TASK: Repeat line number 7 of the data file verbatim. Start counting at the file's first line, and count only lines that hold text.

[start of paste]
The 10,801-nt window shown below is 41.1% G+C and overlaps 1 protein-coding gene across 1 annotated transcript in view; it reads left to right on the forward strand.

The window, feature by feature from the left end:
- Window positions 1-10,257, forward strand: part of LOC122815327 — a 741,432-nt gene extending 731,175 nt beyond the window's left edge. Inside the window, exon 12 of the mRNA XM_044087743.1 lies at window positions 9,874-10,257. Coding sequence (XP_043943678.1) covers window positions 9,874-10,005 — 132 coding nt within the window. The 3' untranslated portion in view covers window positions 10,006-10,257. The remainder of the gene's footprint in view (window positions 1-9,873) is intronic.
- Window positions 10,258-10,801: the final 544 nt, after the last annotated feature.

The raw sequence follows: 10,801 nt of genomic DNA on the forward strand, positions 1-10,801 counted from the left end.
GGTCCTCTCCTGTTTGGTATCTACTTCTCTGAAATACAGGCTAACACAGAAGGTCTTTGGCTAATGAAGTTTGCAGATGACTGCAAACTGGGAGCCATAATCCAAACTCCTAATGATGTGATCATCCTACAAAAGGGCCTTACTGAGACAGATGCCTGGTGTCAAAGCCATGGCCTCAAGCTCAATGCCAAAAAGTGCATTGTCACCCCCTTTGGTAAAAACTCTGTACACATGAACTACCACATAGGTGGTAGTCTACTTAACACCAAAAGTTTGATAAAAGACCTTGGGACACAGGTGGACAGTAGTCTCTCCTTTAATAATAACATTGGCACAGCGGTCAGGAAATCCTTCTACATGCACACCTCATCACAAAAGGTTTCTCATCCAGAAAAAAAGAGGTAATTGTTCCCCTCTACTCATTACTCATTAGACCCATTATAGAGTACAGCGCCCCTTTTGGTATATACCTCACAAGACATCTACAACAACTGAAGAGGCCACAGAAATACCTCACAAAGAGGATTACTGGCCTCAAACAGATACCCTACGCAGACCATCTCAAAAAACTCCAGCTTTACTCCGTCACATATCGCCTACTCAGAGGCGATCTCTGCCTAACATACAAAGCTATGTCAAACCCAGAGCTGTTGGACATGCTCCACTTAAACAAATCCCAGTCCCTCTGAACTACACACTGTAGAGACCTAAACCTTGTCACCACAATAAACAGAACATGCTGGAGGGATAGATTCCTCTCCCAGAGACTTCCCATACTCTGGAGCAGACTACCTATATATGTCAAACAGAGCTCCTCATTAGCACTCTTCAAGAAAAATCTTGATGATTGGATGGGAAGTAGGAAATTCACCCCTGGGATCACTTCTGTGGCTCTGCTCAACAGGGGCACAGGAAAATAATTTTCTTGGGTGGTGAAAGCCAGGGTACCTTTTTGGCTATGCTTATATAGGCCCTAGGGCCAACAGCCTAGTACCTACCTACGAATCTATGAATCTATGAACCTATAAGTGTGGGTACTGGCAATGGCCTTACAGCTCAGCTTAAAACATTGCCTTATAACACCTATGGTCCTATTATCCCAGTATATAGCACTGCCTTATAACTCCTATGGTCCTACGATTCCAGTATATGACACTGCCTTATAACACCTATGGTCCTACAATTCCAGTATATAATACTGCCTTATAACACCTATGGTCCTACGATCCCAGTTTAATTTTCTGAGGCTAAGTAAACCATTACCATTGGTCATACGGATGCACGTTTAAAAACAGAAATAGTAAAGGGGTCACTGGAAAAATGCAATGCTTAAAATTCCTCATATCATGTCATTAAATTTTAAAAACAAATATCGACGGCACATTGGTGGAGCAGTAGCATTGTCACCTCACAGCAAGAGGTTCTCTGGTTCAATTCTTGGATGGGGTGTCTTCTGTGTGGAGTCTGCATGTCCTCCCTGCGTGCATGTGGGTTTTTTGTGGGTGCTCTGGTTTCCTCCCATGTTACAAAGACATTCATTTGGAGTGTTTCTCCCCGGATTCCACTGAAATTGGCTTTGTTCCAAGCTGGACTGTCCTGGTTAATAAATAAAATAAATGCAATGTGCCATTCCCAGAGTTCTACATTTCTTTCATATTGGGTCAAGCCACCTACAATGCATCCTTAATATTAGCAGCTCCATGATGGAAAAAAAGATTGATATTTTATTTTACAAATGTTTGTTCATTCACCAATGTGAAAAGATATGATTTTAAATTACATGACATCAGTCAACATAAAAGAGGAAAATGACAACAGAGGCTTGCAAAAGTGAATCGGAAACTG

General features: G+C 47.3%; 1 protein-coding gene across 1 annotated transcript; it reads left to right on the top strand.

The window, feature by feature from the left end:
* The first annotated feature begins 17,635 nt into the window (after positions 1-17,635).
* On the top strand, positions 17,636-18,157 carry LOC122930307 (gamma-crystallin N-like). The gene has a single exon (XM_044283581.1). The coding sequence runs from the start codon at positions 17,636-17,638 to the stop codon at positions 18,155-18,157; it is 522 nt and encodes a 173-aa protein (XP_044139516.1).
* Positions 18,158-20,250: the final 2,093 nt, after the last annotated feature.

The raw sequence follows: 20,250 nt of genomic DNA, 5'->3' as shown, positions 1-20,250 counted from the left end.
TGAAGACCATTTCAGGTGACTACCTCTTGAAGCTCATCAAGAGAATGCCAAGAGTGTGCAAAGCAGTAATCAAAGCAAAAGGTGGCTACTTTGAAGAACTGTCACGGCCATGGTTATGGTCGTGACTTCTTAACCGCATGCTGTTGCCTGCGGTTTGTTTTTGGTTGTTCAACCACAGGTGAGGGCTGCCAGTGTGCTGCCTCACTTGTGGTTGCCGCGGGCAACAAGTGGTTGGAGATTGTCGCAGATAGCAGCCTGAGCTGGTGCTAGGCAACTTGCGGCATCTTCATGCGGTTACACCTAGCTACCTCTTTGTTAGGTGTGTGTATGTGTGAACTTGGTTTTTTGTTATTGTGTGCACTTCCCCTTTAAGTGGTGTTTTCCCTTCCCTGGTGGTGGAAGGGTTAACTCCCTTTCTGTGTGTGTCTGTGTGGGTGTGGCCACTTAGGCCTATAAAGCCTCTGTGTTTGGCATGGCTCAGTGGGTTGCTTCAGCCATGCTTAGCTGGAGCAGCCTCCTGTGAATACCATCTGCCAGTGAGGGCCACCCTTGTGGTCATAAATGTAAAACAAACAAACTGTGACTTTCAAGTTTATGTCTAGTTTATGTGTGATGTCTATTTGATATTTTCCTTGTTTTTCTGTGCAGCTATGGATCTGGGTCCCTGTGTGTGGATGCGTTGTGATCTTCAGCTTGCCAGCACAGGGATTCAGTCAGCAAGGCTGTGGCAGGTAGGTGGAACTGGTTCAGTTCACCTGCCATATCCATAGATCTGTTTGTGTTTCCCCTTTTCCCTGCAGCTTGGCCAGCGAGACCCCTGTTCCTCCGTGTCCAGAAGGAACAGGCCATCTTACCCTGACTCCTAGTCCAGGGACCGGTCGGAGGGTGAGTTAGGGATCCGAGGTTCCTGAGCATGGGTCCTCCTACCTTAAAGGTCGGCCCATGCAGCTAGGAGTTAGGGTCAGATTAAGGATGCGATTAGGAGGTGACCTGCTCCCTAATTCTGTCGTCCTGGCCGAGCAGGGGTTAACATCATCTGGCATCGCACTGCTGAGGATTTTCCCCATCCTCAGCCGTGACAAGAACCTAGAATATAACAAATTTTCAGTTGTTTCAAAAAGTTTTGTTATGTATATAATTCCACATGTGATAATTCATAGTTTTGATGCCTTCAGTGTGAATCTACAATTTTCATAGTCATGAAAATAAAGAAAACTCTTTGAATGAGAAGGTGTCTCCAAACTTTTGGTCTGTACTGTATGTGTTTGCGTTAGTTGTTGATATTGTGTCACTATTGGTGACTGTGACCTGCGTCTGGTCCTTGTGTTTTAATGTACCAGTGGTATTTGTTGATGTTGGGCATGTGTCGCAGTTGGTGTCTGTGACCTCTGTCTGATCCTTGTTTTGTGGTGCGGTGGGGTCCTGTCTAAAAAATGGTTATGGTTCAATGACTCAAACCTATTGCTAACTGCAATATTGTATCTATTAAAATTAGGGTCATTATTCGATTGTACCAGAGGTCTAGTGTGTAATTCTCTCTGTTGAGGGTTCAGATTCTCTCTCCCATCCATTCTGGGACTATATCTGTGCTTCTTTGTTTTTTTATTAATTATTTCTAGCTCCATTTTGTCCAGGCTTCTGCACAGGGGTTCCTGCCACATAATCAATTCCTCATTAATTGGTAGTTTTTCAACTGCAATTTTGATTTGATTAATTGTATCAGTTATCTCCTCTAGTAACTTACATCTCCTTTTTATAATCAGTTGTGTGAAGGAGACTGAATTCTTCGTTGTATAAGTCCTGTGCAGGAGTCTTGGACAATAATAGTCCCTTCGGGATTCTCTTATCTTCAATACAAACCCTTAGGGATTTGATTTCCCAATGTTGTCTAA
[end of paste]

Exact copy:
General features: G+C 47.3%; 1 protein-coding gene across 1 annotated transcript; it reads left to right on the top strand.